While media waved shock-value numbers in headlines, fans and actual attendees were occupied with other more pressing and lasting concerns. Though HARD has managed to make a successful and surprisingly swift return in a city notoriously known to be eager to stomp out electronic music culture, the festival did not come back unchanged.
The effects of Los Angeles’ continuously tightening belt on its own electronic music scene were evident throughout HARD’s latest event. Dozens of personal accounts of aggressive search tactics both while entering the event and throughout the show as well as extreme measures that those who were arrested had to endure rolled out as the weekend ended. Strangely, despite the efforts of a so-called “electronic music task force,” in total, there were only two medical tents on site, with one placed inconveniently on the far edge of the venue. According to the aforementioned LA Times article, only three emergency physicians were on-site while there were 184 police officers present, all equating to a confusing misplacement of effort.
But it’s hard to be surprised by a city that has made it a patterned habit to resist the phenomenon of electronic music in every way possible. Though now several years away from its glory days, Los Angeles was once the peak platform for the height of electronic music. Los Angeles’ iconic Coliseum played host to Electric Daisy Carnival for a few of its most monumental years before one of the first widely publicized drug-related deaths forced the event – and Insomniac’s brand – outside of the city and into surrounding venues like Las Vegas and San Bernardino.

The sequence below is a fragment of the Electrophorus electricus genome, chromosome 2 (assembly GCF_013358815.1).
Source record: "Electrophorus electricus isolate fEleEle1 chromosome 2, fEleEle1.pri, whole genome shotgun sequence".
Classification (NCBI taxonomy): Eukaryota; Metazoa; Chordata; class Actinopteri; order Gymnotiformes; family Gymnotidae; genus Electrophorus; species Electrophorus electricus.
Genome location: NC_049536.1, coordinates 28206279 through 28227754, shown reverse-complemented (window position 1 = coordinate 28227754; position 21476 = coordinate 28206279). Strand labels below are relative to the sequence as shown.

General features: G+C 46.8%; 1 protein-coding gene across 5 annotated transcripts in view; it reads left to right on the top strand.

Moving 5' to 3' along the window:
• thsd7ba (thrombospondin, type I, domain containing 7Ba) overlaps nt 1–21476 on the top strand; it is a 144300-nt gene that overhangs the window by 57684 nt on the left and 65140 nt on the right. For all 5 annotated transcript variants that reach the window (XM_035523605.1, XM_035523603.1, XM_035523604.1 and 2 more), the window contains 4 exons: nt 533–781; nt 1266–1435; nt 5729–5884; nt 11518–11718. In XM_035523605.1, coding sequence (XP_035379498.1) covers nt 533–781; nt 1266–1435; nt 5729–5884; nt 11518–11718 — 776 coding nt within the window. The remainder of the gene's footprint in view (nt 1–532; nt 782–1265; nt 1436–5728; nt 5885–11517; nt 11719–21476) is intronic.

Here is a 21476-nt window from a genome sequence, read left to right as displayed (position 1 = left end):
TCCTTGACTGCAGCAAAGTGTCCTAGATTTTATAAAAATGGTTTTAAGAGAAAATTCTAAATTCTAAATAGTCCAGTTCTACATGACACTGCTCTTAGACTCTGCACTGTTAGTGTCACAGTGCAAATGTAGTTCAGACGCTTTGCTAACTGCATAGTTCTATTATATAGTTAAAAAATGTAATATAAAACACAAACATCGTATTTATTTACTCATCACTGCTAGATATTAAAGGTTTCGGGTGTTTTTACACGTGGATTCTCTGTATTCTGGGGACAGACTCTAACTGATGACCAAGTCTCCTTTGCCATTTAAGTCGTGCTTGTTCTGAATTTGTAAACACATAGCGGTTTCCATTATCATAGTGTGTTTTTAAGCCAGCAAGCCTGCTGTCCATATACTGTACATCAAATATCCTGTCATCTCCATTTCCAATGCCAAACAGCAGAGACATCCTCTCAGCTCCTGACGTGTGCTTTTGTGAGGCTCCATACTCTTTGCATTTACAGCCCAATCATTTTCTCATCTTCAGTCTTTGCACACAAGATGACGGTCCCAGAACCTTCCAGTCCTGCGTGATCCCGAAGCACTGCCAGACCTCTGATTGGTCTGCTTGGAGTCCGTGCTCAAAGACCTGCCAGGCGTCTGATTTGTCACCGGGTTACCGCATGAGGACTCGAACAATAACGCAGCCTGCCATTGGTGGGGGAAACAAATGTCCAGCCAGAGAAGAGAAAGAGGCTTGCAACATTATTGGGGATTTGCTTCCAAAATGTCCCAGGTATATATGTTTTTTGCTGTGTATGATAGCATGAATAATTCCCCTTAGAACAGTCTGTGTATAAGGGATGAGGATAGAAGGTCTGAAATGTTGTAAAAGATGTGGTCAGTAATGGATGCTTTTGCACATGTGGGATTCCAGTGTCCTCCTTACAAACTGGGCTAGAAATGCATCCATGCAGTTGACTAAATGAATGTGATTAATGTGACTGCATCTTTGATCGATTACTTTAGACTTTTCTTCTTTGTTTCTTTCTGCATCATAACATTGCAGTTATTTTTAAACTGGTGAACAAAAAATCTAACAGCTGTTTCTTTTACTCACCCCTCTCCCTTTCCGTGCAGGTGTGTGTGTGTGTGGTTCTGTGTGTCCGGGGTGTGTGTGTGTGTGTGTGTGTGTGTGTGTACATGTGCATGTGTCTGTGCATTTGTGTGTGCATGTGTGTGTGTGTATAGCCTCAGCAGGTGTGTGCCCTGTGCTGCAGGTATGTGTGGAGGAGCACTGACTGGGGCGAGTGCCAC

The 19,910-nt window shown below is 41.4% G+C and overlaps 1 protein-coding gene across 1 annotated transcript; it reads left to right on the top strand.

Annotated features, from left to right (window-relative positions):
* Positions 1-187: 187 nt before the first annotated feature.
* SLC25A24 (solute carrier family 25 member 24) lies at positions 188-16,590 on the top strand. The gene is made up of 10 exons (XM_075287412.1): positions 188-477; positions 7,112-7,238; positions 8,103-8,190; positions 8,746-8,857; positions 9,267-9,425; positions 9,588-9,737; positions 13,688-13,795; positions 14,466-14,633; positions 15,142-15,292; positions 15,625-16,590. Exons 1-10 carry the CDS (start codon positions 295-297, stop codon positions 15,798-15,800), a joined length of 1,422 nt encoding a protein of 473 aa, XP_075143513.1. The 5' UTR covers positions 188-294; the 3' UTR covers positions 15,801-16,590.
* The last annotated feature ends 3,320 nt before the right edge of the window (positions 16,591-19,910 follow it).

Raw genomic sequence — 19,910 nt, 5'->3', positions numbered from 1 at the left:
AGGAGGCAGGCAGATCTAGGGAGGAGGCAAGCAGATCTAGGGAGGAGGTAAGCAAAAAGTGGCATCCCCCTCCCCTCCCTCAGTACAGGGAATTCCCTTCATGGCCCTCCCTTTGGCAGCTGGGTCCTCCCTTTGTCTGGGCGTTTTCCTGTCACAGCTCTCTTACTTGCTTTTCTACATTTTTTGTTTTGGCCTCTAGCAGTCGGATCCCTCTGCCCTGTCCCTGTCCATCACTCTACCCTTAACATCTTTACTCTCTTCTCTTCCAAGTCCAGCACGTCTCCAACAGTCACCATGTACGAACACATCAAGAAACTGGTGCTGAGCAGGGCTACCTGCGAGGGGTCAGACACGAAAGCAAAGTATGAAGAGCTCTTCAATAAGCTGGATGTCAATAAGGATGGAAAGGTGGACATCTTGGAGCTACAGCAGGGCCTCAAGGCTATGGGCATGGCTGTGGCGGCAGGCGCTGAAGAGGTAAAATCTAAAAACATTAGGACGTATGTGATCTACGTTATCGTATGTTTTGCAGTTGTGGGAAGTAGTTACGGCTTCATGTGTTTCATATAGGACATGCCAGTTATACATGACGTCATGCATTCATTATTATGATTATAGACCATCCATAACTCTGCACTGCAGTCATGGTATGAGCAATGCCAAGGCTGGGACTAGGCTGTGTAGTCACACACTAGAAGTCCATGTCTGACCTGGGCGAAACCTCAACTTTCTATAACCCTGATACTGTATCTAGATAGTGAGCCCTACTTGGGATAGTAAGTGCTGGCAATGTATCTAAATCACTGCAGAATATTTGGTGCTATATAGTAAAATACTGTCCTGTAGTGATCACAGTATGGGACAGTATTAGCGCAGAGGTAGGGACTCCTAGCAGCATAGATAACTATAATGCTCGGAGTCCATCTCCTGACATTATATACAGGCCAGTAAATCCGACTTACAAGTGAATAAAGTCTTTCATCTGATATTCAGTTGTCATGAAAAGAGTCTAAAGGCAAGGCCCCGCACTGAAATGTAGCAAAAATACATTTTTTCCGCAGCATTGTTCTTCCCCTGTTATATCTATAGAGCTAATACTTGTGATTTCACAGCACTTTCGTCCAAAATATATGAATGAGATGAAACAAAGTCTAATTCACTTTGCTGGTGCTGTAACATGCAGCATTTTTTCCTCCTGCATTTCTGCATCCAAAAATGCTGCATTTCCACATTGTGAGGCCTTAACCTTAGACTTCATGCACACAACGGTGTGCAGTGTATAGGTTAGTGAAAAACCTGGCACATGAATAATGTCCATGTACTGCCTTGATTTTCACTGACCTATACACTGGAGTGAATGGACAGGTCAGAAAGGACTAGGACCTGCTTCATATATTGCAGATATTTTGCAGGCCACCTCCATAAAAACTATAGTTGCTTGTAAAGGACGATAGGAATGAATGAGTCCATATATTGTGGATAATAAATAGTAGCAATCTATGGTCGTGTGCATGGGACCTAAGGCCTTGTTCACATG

EDC was banned after 15-year old Sasha Rodriguez died of a drug overdose after sneaking into the festival, and since, EDC has never been able to return to the city, despite CEO Pasquale Rotella openly expressing his interest in hosting another large-scale event for the market. But further than that, the media began to grasp how compelling drug-related death headlines were to the general population. It was scary to parents, to young people and especially damaging to the breakthrough that electronic music had just managed to accomplish after years of being exclusively underground.
Five years later, history seems to repeat itself once again – this time, appearing as a slower burn out, rather than an abrupt elimination.
Though HARD has managed to stay in the (relatively) good graces of Los Angeles, it seems as though the event has not managed to escape unscathed, an obvious fact seen through the reported attendance statistics from the weekend. HARD Day of the Dead, which for years has been an equal and crowd-dividing competitor for Insomniac’s Escape, failed to draw in even half of the crowd Escape brought. Live Nation admitted that HARD’s Day of the Dead didn’t even reach the lower quota for its final night.
Thankfully, with a strong backing from monster promoter Live Nation, HARD wasn’t forced to disappear like the late LA Electric Daisy Carnival, but inevitably, the brand has found itself entangled in the latest battle of Los Angeles’ long-standing war against electronic music.
Seeing the word “arrested” instead of “death” is something that should be celebrated, and the safety efforts of an entire city working alongside an electronic music brand shouldn’t be ignored. But it will be vital for both the city of Los Angeles and its remaining electronic crusaders to nourish what culture this city has left, and not to stomp out what remains in the process.